Woman defrauded out of $1M after iconic Island hotel ownership lie: BCSC ruling

The $1M was spent and has not been recovered yet

Historic Sooke Harbour House. (File - Sooke News Mirror)

Historic Sooke Harbour House. (File - Sooke News Mirror)

A Sooke man defrauded an investor out of $1 million by “lying” and being “deceitful” about the ownership of a well-known Vancouver Island hotel, a B.C. Securities Commission panel has ruled.

But it’s unclear what sanctions may be imposed on Timothy Craig Durkin, a director of SHH Holdings Limited, as all parties involved still have to make submissions.

And the $1 million has not been recovered.

SHH raised the funds from the investor through a distribution of securities in the company between December 2015 and March 2016, according to the BCSC ruling.

“Durkin told the investor that SHH owned all of the shares of the Sooke Harbour House hotel through a subsidiary, and that by buying 40 per cent of its shares, the investor would obtain a 40 per cent ownership interest in the hotel,” reads a statement by the BCSC.

“In reality, at that time, SHH did not own any of the shares in the corporation that owned the hotel.”

The investor is a Chinese citizen who was trying to immigrate to Canada, according to the BCSC.

The woman had already invested in a spa business in the Sooke area and was considering broadening her investments in the region.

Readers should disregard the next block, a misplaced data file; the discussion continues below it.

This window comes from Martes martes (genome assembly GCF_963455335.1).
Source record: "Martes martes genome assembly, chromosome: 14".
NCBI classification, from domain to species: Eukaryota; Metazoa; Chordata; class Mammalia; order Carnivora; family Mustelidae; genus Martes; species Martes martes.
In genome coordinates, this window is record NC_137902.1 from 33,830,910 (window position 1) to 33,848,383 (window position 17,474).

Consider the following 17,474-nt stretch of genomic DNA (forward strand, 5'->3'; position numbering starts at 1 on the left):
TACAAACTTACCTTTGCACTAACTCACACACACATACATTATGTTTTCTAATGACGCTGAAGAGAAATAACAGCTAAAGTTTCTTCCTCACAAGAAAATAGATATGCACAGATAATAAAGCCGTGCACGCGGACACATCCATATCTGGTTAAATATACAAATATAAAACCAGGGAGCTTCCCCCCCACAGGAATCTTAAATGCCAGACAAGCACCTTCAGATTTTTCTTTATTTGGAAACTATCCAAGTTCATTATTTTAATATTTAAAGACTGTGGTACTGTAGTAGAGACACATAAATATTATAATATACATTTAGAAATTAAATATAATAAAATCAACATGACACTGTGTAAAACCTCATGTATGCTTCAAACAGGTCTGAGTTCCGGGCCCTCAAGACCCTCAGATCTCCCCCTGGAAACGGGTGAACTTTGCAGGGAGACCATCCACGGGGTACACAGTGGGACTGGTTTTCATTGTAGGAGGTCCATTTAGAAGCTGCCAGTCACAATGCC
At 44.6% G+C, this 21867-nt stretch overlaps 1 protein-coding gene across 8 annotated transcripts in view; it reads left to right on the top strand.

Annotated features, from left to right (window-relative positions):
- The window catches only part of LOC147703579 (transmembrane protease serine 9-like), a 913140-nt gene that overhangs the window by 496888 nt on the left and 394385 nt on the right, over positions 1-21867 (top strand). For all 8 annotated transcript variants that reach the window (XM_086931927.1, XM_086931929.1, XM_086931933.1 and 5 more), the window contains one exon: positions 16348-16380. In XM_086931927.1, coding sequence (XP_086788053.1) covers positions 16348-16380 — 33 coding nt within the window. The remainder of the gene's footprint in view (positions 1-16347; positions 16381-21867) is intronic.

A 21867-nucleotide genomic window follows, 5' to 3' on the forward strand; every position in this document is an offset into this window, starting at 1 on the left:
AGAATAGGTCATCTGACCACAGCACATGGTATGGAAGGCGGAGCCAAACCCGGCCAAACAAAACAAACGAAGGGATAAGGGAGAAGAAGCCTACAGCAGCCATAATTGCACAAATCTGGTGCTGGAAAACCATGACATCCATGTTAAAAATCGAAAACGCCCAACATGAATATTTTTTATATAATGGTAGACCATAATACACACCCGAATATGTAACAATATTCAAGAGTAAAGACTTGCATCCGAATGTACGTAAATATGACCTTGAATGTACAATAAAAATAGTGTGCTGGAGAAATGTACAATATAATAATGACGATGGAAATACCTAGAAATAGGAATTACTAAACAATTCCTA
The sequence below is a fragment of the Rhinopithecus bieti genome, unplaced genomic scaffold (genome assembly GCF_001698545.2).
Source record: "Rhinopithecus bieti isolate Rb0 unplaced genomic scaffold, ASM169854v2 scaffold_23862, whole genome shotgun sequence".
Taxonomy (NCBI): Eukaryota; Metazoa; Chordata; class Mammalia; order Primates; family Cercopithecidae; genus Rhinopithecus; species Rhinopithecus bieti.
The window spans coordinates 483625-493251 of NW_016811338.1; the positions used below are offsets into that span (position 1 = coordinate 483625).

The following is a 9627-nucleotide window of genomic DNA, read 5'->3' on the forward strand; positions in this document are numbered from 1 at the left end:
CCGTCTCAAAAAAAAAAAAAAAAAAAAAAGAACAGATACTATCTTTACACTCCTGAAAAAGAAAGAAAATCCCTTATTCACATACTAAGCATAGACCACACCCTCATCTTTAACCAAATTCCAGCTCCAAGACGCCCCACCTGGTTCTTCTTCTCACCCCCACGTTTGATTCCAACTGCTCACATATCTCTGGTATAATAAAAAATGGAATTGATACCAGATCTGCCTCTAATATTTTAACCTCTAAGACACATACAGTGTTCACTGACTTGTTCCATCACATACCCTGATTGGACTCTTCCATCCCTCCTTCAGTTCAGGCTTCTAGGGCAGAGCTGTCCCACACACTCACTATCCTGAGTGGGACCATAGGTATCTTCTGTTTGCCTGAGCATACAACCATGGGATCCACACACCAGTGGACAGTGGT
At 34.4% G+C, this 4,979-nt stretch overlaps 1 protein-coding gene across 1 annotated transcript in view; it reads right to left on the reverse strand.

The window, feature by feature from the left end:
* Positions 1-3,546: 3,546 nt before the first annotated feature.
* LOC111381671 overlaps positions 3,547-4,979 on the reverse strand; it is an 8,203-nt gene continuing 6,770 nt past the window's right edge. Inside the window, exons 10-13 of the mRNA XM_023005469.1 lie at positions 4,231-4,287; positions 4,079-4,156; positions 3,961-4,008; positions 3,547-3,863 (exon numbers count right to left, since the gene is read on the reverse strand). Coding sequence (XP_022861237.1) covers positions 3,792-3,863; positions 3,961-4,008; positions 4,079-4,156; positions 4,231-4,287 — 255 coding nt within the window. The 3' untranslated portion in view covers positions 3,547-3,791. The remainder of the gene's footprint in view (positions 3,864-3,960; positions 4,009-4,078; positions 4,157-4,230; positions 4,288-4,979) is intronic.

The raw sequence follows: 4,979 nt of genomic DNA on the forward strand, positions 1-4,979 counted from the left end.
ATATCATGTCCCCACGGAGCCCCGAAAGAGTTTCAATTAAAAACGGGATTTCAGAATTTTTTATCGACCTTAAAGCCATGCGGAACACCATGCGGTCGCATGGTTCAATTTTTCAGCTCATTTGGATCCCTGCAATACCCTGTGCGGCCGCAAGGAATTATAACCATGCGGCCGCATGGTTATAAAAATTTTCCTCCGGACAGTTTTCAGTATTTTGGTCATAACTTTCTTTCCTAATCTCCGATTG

“In emails with the investor’s accountant, Durkin chose not to correct erroneous information and misunderstandings about the ownership of the hotel’s shares,” said the BCSC.

“Based on misleading or false information, the investor’s company signed an agreement with SHH and advanced $1 million to purchase the shares. The funds were spent and have not been recovered.”

In its decision, the BCSC panel concluded that on three occasions, SHH and Durkin made false statements about the hotel’s ownership, knowing that they would be taken as an accurate representation of its current financial situation, and not its status after the transaction closed.

“The panel determined Durkin’s conduct was deceitful and that he misled the investor through her advisor,” said the BCSC.

The hotel remains closed and under renovation with no clear timeline for reopening, according to a message on its website.

RELATED: Vancouver Islander accused of selling fake ownership in world-renowned Sooke Harbour House

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